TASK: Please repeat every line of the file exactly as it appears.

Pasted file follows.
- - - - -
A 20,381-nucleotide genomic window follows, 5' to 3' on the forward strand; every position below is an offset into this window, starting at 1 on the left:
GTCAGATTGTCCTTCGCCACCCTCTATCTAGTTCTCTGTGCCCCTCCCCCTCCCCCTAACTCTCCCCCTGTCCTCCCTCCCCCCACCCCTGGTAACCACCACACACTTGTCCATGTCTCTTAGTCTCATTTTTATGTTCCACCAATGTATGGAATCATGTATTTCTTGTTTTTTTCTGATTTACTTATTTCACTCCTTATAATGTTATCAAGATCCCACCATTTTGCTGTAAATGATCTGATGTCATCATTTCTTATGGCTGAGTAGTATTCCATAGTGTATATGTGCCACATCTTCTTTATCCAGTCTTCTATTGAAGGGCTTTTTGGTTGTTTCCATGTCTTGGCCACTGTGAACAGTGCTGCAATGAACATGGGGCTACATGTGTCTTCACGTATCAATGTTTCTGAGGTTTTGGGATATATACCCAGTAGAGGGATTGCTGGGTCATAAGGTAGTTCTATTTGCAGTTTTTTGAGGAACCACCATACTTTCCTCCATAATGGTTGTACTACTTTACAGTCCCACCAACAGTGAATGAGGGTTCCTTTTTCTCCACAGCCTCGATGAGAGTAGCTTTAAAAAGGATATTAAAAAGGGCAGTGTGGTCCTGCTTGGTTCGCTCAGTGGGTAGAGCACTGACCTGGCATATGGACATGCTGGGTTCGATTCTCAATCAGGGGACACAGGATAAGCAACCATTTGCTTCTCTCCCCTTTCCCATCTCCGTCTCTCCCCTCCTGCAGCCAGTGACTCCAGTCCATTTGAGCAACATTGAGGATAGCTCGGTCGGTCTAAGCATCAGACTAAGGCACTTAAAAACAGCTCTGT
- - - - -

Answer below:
A 20,381-nucleotide genomic window follows, 5' to 3' on the forward strand; every position below is an offset into this window, starting at 1 on the left:
GTCAGATTGTCCTTCGCCACCCTCTATCTAGTTCTCTGTGCCCCTCCCCCTCCCCCTAACTCTCCCCCTGTCCTCCCTCCCCCCACCCCTGGTAACCACCACACACTTGTCCATGTCTCTTAGTCTCATTTTTATGTTCCACCAATGTATGGAATCATGTATTTCTTGTTTTTTTCTGATTTACTTATTTCACTCCTTATAATGTTATCAAGATCCCACCATTTTGCTGTAAATGATCTGATGTCATCATTTCTTATGGCTGAGTAGTATTCCATAGTGTATATGTGCCACATCTTCTTTATCCAGTCTTCTATTGAAGGGCTTTTTGGTTGTTTCCATGTCTTGGCCACTGTGAACAGTGCTGCAATGAACATGGGGCTACATGTGTCTTCACGTATCAATGTTTCTGAGGTTTTGGGATATATACCCAGTAGAGGGATTGCTGGGTCATAAGGTAGTTCTATTTGCAGTTTTTTGAGGAACCACCATACTTTCCTCCATAATGGTTGTACTACTTTACAGTCCCACCAACAGTGAATGAGGGTTCCTTTTTCTCCACAGCCTCGATGAGAGTAGCTTTAAAAAGGATATTAAAAAGGGCAGTGTGGTCCTGCTTGGTTCGCTCAGTGGGTAGAGCACTGACCTGGCATATGGACATGCTGGGTTCGATTCTCAATCAGGGGACACAGGATAAGCAACCATTTGCTTCTCTCCCCTTTCCCATCTCCGTCTCTCCCCTCCTGCAGCCAGTGACTCCAGTCCATTTGAGCAACATTGAGGATAGCTCGGTCGGTCTAAGCATCAGACTAAGGCACTTAAAAACAGCTCTGT